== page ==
'Selective' Service Refuseniks Are Still Punished, Just Not Prosecuted
USA Today investigation finds that over 1 million men have faced the consequences of not applying to Jimmy Carter's sham draft.
You cannot legally drive an automobile in the United States without asking the government for permission, though only the hardest core of anarchist types spend much time complaining about it. You can no longer obtain a student loan without Washington's fingerprints on it, and OK, more people think that's unsound, though the policy survived unified Republican control of the executive and legislative branches from 2017 to 2018.
And 18-year-old males are still required, under theoretical penalty of five years imprisonment, to register for a military draft that will never be used, which pretty much nobody defends on the merits anymore, but because of the myriad other ways government encroaches on our basic existence, this relic from the Carter era has combined with all of the above to needlessly degrade and complicate the lives of hundreds and thousands of men.
So concludes (minus the judgmental language) this useful USA Today investigation into the fates of my fellow Selective Service refuseniks. Sure, nobody has been prosecuted for the crime since 1986 (only 20 men were ever charged, with 14 convicted), but the agency still refers non-registrants to the Justice Department—112,000 last year, the paper found. And because Leviathan has us by the short and curlies in all sorts of ways that aren't immediately apparent between the ages of 18 and 26, the punishment arrives later, often by rude surprise.
The most common moment of discovery is when draft-scofflaws get rejected for student loans (this, for what it's worth, was the one unavoidable consequence I was fully cognizant of back in 1986). Refuseniks are also barred from working for the federal government, and for most state governments as well. It doesn't stop there:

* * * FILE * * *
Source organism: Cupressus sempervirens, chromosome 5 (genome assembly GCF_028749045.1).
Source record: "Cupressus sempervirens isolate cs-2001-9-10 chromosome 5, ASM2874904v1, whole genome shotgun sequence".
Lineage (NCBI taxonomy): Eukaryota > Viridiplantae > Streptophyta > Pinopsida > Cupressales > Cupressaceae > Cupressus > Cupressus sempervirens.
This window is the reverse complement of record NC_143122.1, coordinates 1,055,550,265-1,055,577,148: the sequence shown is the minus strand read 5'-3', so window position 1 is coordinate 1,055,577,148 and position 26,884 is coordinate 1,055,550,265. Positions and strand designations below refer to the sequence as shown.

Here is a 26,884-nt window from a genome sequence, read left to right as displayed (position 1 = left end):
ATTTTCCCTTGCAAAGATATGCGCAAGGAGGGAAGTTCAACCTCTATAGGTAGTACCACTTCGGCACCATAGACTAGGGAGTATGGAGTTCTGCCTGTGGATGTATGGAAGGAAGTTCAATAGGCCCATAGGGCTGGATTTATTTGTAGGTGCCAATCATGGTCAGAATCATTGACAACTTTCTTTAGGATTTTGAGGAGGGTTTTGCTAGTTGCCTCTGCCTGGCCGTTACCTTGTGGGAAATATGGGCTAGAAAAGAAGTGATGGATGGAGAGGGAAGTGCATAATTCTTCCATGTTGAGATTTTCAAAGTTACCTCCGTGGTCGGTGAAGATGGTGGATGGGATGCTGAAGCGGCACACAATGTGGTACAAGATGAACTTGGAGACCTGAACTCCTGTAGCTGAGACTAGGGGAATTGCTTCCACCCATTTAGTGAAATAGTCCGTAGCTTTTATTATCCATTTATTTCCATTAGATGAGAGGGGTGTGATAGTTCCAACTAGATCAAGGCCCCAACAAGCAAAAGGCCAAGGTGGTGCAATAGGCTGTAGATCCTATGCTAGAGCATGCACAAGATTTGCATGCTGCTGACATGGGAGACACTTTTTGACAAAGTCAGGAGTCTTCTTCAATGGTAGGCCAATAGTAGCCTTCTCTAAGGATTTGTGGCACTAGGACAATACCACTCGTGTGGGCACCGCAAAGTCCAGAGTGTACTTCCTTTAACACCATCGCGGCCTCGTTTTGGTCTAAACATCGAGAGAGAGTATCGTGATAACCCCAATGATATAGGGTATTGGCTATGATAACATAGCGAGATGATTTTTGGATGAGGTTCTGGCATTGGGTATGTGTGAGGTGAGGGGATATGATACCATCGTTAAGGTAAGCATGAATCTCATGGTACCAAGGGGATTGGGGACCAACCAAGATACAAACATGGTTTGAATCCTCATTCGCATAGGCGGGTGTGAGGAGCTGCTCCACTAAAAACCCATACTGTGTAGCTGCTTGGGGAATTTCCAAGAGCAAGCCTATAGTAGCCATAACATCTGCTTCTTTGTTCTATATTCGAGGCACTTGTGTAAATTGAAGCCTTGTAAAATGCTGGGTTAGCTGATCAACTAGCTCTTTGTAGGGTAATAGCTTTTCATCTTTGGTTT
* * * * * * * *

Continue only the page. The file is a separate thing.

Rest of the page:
Forty states and the District of Columbia link Selective Service to a driver's license. […]
In eight states, men are not allowed men to register at a state college or university – even without financial aid – if they aren't registered for Selective Service. […]
In Alaska, men who fail to register for the draft can't receive an annual dividend from the Alaska Permanent Fund, which gave Alaska residents $1,600 from state oil revenue in 2018.
And around one out of every six people who write letters to the Selective Service asking for a formal declaration of their draft status—as more than 1 million men have done over the past quarter century—do so because the subject came up during their application to become a U.S. citizen.
I for one enjoyed the woke language in the justifications offered by Selective Service spokesman Matthew Tittman: "If there were no penalties for failing to register, the rates would plummet, and fairness and equity would go out the window."
The shadow draft is currently in legal and legislative limbo after a federal district court ruled in February that its male-only feature is unconstitutional. Congress now has to decide whether to subject the ladies to the same punitive exercise in mandatory loyalty or do like Sen. Rand Paul (R-Ky.) wants and blow the whole disgrace clean out of the water.
Regardless of its fate, let this USA Today article be a reminder: Government can and will find the most symbolic and indefensible requirement to stick into the ribs of its subjects, and then even in the absence of formal enforcement will find ways to make non-adherents suffer through the ever-advancing accumulation of mandates it imposes on the behavior of allegedly free men.
The Selective Service is a pile of leftover authoritarian garbage from a century no current would-be draftee was even born in. It's long since past time to stick it on a barge and set it on fire.